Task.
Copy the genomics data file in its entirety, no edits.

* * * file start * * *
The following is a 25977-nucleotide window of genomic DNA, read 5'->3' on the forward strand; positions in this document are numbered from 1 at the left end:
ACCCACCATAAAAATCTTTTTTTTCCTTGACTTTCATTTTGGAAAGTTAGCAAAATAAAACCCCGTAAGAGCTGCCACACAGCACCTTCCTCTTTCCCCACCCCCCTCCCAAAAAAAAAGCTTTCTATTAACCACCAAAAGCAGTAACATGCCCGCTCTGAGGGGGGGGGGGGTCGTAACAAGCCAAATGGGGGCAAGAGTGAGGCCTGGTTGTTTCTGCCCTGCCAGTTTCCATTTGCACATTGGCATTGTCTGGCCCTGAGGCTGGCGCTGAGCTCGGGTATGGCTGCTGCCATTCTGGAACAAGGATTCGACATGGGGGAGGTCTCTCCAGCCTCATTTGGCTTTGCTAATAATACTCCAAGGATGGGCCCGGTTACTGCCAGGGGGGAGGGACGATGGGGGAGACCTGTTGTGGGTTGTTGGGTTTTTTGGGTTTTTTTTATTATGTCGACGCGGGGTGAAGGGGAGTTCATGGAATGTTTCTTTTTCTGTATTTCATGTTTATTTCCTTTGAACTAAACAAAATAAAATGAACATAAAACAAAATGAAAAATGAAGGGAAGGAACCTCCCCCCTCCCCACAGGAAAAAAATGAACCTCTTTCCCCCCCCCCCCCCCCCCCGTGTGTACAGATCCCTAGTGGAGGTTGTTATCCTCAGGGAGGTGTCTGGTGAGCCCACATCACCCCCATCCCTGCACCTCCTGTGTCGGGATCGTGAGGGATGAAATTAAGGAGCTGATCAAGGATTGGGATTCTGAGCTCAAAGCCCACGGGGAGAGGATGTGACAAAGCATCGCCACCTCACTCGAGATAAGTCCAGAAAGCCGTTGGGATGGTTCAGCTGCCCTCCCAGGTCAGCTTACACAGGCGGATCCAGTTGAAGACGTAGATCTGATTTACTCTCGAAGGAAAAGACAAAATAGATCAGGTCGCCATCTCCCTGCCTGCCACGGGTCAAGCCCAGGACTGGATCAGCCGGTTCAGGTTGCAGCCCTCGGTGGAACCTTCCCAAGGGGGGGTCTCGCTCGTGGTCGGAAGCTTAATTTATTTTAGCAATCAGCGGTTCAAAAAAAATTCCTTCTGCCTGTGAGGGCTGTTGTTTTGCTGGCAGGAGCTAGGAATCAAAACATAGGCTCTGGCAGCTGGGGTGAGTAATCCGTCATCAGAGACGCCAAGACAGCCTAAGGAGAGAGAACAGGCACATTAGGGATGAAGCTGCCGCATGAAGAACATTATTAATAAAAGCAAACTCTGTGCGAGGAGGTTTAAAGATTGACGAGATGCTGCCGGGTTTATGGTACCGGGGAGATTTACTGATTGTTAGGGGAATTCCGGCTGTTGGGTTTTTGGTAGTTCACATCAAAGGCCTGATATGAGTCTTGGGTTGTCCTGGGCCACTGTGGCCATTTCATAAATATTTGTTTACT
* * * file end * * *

The following is a 25977-nucleotide window of genomic DNA, read 5'->3' on the forward strand; positions in this document are numbered from 1 at the left end:
ACCCACCATAAAAATCTTTTTTTTCCTTGACTTTCATTTTGGAAAGTTAGCAAAATAAAACCCCGTAAGAGCTGCCACACAGCACCTTCCTCTTTCCCCACCCCCCTCCCAAAAAAAAAGCTTTCTATTAACCACCAAAAGCAGTAACATGCCCGCTCTGAGGGGGGGGGGGGTCGTAACAAGCCAAATGGGGGCAAGAGTGAGGCCTGGTTGTTTCTGCCCTGCCAGTTTCCATTTGCACATTGGCATTGTCTGGCCCTGAGGCTGGCGCTGAGCTCGGGTATGGCTGCTGCCATTCTGGAACAAGGATTCGACATGGGGGAGGTCTCTCCAGCCTCATTTGGCTTTGCTAATAATACTCCAAGGATGGGCCCGGTTACTGCCAGGGGGGAGGGACGATGGGGGAGACCTGTTGTGGGTTGTTGGGTTTTTTGGGTTTTTTTTATTATGTCGACGCGGGGTGAAGGGGAGTTCATGGAATGTTTCTTTTTCTGTATTTCATGTTTATTTCCTTTGAACTAAACAAAATAAAATGAACATAAAACAAAATGAAAAATGAAGGGAAGGAACCTCCCCCCTCCCCACAGGAAAAAAATGAACCTCTTTCCCCCCCCCCCCCCCCCCCGTGTGTACAGATCCCTAGTGGAGGTTGTTATCCTCAGGGAGGTGTCTGGTGAGCCCACATCACCCCCATCCCTGCACCTCCTGTGTCGGGATCGTGAGGGATGAAATTAAGGAGCTGATCAAGGATTGGGATTCTGAGCTCAAAGCCCACGGGGAGAGGATGTGACAAAGCATCGCCACCTCACTCGAGATAAGTCCAGAAAGCCGTTGGGATGGTTCAGCTGCCCTCCCAGGTCAGCTTACACAGGCGGATCCAGTTGAAGACGTAGATCTGATTTACTCTCGAAGGAAAAGACAAAATAGATCAGGTCGCCATCTCCCTGCCTGCCACGGGTCAAGCCCAGGACTGGATCAGCCGGTTCAGGTTGCAGCCCTCGGTGGAACCTTCCCAAGGGGGGGTCTCGCTCGTGGTCGGAAGCTTAATTTATTTTAGCAATCAGCGGTTCAAAAAAAATTCCTTCTGCCTGTGAGGGCTGTTGTTTTGCTGGCAGGAGCTAGGAATCAAAACATAGGCTCTGGCAGCTGGGGTGAGTAATCCGTCATCAGAGACGCCAAGACAGCCTAAGGAGAGAGAACAGGCACATTAGGGATGAAGCTGCCGCATGAAGAACATTATTAATAAAAGCAAACTCTGTGCGAGGAGGTTTAAAGATTGACGAGATGCTGCCGGGTTTATGGTACCGGGGAGATTTACTGATTGTTAGGGGAATTCCGGCTGTTGGGTTTTTGGTAGTTCACATCAAAGGCCTGATATGAGTCTTGGGTTGTCCTGGGCCACTGTGGCCATTTCATAAATATTTGTTTACT